Study: Post-Separation Earnings Tied to Military Job

Study: Post-Separation Earnings Tied to Military Job

Soldier at job fair
Photo by: U.S. Army

How soldiers fare financially after leaving the Army is tied to their job during their service, according to an essay published by the Rand Corp.

“Post–9/11 veterans are now more likely to be working than people who never served, and they earn more money,” the essay found. “But Rand researchers suspected those big-picture statistics were obscuring persistent challenges for some former service members trying to make a living in the civilian world.” 

Every year, approximately 200,000 service members transition back to civilian life, according to DoD. 

A Rand analysis of over 1 million enlisted service members who left the military between 2002 and 2010 found earning differences by military occupations were “so stark that they surprised even the lead researcher.” 

“The pattern was remarkably consistent. Service members who had worked in intelligence or information technology could expect to be well compensated in the civilian world,” the study found. “Those who had served in combat arms or in health care, supply and transportation fields could not.” 

While male Army veterans who served as human intelligence collectors could earn about $57,851 after leaving the Army, an infantryman would expect to earn $23,306, less than half of their counterpart.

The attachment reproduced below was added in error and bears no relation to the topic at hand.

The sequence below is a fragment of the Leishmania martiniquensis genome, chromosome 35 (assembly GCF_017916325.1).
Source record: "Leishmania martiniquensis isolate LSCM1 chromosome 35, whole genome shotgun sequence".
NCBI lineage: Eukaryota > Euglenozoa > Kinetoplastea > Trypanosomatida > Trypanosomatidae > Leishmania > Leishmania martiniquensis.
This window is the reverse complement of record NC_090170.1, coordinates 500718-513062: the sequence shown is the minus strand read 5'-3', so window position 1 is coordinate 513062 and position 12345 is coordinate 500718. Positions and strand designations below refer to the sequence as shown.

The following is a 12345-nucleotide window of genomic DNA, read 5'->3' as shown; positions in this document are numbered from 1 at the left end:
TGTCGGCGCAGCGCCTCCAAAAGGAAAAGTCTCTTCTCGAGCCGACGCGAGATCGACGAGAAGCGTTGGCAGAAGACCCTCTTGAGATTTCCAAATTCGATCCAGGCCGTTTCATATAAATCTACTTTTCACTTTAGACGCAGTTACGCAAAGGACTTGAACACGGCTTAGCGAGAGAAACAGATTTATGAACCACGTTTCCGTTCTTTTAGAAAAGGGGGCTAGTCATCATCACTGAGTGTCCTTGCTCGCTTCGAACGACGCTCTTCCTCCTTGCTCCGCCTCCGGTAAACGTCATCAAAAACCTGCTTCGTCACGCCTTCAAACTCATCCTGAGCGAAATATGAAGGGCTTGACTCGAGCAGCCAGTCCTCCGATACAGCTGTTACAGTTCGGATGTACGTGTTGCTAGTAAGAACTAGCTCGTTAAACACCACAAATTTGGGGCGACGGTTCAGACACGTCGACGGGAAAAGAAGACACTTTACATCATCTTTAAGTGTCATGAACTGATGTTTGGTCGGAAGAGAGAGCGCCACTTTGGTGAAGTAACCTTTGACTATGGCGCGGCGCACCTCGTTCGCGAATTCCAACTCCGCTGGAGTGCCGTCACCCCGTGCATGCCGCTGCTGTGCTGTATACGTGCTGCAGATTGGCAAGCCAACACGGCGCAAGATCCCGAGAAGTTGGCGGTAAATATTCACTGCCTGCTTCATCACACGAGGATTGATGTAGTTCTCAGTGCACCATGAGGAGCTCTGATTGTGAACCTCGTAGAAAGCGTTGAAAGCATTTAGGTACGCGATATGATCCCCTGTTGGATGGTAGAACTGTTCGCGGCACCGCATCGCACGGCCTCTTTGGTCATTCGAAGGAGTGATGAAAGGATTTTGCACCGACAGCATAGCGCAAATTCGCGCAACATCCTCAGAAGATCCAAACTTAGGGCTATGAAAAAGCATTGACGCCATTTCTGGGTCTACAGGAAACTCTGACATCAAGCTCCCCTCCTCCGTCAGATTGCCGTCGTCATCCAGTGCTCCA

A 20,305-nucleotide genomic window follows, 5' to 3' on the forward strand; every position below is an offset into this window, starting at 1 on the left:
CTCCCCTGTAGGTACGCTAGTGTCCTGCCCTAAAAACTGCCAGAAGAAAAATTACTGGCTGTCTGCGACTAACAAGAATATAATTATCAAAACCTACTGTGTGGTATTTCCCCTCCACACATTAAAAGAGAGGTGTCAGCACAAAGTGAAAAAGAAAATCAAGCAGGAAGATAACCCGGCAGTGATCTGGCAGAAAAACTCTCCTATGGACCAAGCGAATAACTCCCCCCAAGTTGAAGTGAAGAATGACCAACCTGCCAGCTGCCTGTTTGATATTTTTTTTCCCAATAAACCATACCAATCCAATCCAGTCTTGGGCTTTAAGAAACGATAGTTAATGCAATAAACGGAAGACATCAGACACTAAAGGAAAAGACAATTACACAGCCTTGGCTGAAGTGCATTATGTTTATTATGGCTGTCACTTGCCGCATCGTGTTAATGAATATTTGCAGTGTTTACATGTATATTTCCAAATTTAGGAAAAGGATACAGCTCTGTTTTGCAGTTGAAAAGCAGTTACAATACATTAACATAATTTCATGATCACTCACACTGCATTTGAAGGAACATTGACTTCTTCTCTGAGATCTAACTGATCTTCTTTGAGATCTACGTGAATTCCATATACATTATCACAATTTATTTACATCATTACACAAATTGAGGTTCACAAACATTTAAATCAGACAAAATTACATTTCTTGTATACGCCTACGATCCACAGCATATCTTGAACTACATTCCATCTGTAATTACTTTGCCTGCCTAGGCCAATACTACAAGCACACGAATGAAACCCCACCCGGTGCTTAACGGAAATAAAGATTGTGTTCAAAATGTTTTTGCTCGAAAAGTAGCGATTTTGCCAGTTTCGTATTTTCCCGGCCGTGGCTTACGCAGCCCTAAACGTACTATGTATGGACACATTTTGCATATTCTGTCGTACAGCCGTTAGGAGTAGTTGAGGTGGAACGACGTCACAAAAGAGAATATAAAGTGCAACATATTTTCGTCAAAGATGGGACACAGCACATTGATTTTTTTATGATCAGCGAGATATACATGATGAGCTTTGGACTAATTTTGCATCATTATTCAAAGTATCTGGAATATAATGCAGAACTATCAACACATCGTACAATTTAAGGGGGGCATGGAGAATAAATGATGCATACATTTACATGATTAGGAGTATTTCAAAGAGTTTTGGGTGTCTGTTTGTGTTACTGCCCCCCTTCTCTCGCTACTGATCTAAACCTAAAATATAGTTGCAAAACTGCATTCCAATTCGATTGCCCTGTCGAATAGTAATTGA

The gap in post-separation earnings could be used to offer support to veterans who come from job fields that are compensated less, said Charles Goldman, a senior economist at Rand and the study’s lead researcher. 

“This really highlights that there is still reason to be concerned,” Goldman said. “Transitioning service members in some occupations need more targeted employment assistance than others.”

This was true even among service members when the respective branch and time in service were accounted for. 

Even within the same branch of the military, and with the same number of years of service, veterans coming from some occupations could make nearly four times more than veterans coming from others,” the essay said. 

Regardless of their job during their military service, every veteran has valuable skills, said Jim King, a veteran who works at Still Serving Veterans, an organization that helps transitioning service members. 

“Frankly, every veteran, every transitioning service member, has valuable skills that will translate to the civilian workplace,” King said. “Some are just easier to translate than others. Intel or cyber or IT—those are going to be much easier. Infantry or torpedoman’s mate, they might need a little more assistance. There just aren’t a lot of torpedoes floating around in the civilian sector.”

Read the full essay here.